Preparatory bombardment for the Somme offensive began that June, 1,500 guns firing 1.7 million shells into a twelve-mile front. 27 shells for every foot of the front. Allies went “over the top” on July 1, the single worst day in British military history. 19,240 British soldiers were killed in that single day, along with 1,590 French. German losses numbered 10,000–12,000. By July 19, 1916, the Somme offensive was just getting started. The battle would last another 122 days.
The toll exacted by the 1st World War was cataclysmic in human, economic and environmental terms. After the war, hundreds of square miles along the north of France were identified, thusly:
“Completely devastated. Damage to properties: 100%. Damage to Agriculture: 100%. Impossible to clean. Human life impossible”.
Vast quantities of human and animal remains permeate this “Zone Rouge”, an area saturated with unexploded shells and munitions of all sizes and types: gas, high explosive, anti-personnel. There are hand grenades and bombs, small arms and rusted ammunition, by the truckload.
Lead, mercury, chlorine, arsenic and other toxins permeate the soil. In two areas near Ypres and Woëvre, arsenic constitutes up to 17% of some soil samples. The Red Zone is smaller today than it once was but, to this day, 99% of all plants still die in some of these places.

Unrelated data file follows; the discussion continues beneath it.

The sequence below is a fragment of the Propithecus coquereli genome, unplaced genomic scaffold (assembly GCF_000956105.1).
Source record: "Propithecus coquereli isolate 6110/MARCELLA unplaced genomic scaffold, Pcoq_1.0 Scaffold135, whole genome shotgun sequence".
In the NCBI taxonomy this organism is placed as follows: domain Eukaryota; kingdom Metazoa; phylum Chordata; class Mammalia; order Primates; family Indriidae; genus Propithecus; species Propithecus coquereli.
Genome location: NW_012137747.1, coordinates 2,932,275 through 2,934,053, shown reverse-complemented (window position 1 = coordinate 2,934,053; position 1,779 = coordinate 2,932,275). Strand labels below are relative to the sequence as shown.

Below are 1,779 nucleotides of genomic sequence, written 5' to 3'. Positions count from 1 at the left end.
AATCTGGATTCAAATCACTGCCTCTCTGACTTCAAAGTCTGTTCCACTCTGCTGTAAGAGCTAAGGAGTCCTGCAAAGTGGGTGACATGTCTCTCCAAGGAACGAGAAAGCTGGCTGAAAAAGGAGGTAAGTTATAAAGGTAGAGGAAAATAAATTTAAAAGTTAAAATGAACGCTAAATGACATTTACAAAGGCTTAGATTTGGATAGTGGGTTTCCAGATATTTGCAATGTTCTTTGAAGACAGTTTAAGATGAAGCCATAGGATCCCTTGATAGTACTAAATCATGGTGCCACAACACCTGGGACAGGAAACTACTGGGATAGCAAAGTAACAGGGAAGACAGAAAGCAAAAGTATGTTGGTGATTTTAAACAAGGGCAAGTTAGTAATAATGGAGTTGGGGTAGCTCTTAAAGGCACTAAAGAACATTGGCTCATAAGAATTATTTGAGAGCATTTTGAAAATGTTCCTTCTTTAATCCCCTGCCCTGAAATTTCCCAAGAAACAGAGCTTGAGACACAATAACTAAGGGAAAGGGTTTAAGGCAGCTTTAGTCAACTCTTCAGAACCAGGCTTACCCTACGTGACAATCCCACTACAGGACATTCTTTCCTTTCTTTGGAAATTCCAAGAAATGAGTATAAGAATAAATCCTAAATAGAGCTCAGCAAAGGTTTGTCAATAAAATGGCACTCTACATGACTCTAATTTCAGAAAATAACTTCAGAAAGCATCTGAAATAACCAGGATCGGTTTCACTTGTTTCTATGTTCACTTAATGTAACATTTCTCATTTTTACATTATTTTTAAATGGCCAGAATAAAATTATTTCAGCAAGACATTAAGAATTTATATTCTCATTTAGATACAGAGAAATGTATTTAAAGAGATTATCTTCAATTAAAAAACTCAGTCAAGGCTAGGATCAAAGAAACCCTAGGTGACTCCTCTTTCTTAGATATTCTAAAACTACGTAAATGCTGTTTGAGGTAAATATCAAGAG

During World War 1 the two sides fired an estimated ton of explosives at each other, for every square meter of the western Front. As many as one in three shells failed to explode. The Ypres salient alone was believed to contain as many as 300 million unexploded shells at the war’s end. 87 years after the cessation of hostilities, one “Red Zone” survey uncovered up to 150 shells per 5,000 square meters in the top six inches of soil, alone.
By means of comparison, an American football field covers 5,351.215 square meters.
100 years after WW1, more than 20 members of Belgian Explosive Ordnance Disposal (DOVO) were killed in 1998, alone.
In June 2016, head of the bomb disposal unit at Amiens Michel Colling, said: “Since the start of the year we’ve been called out 300 times to dispose of 25 tons of bombs. As soon as you start turning the earth up”, Colling said, “you find them. At this rate, we have another 500 years to clear the area, so the work is far from over.”
The rotor blades from farmers’ tractors sometimes set them off. In June 2016, farmer Claude Samain plowed up a Lee-Enfield rifle. Last held in all probability by a British infantryman, the rifle was now seeing the sun for the first time, in 100 years. He placed it on a pile rusted old shells and ironworks. As a farm kid of the 1930s, Claude remembered turning up bodies in his fields. ‘We find shells every time we turn the earth over for potatoes or sugar beet.” he explained.
French farmers call the stuff, récolte de fer. Iron harvest.
That part about Claud Samain comes from a Mirror story published July 1, 2016 and written, by Andy Lines. “As Claude, 76, passed me the gun” Lines writes, “he smiled: “You Brits are so respectful of what happened here on the Somme. “Three coachloads of children arrive every single day to learn what happened 100 years ago – you never see any French children.””
Nor I would guess, any American children, and that’s a damned shame.